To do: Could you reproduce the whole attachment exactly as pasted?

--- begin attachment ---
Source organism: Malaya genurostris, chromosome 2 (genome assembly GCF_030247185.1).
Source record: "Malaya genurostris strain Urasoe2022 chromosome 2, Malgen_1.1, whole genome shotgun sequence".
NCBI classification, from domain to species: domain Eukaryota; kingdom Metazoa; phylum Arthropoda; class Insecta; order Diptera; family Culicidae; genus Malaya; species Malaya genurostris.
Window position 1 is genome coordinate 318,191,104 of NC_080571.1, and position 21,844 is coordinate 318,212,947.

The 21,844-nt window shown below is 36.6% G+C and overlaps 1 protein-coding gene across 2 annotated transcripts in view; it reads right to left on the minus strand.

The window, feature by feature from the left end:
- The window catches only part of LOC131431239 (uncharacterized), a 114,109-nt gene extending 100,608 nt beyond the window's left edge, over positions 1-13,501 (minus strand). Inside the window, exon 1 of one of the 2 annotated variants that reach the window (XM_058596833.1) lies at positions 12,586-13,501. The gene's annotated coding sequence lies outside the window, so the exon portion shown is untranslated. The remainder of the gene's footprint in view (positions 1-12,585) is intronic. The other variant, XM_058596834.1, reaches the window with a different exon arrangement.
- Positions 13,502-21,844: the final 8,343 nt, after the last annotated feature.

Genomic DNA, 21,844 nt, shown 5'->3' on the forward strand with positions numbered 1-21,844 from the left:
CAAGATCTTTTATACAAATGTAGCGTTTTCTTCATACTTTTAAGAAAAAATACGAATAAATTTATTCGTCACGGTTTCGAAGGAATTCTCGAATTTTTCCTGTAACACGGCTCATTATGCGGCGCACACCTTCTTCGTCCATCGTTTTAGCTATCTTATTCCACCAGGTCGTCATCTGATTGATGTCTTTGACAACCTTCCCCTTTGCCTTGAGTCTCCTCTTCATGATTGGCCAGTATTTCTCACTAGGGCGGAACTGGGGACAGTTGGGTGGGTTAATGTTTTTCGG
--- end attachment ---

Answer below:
Source organism: Malaya genurostris, chromosome 2 (genome assembly GCF_030247185.1).
Source record: "Malaya genurostris strain Urasoe2022 chromosome 2, Malgen_1.1, whole genome shotgun sequence".
NCBI classification, from domain to species: domain Eukaryota; kingdom Metazoa; phylum Arthropoda; class Insecta; order Diptera; family Culicidae; genus Malaya; species Malaya genurostris.
Window position 1 is genome coordinate 318,191,104 of NC_080571.1, and position 21,844 is coordinate 318,212,947.

The 21,844-nt window shown below is 36.6% G+C and overlaps 1 protein-coding gene across 2 annotated transcripts in view; it reads right to left on the minus strand.

The window, feature by feature from the left end:
- The window catches only part of LOC131431239 (uncharacterized), a 114,109-nt gene extending 100,608 nt beyond the window's left edge, over positions 1-13,501 (minus strand). Inside the window, exon 1 of one of the 2 annotated variants that reach the window (XM_058596833.1) lies at positions 12,586-13,501. The gene's annotated coding sequence lies outside the window, so the exon portion shown is untranslated. The remainder of the gene's footprint in view (positions 1-12,585) is intronic. The other variant, XM_058596834.1, reaches the window with a different exon arrangement.
- Positions 13,502-21,844: the final 8,343 nt, after the last annotated feature.

Genomic DNA, 21,844 nt, shown 5'->3' on the forward strand with positions numbered 1-21,844 from the left:
CAAGATCTTTTATACAAATGTAGCGTTTTCTTCATACTTTTAAGAAAAAATACGAATAAATTTATTCGTCACGGTTTCGAAGGAATTCTCGAATTTTTCCTGTAACACGGCTCATTATGCGGCGCACACCTTCTTCGTCCATCGTTTTAGCTATCTTATTCCACCAGGTCGTCATCTGATTGATGTCTTTGACAACCTTCCCCTTTGCCTTGAGTCTCCTCTTCATGATTGGCCAGTATTTCTCACTAGGGCGGAACTGGGGACAGTTGGGTGGGTTAATGTTTTTCGG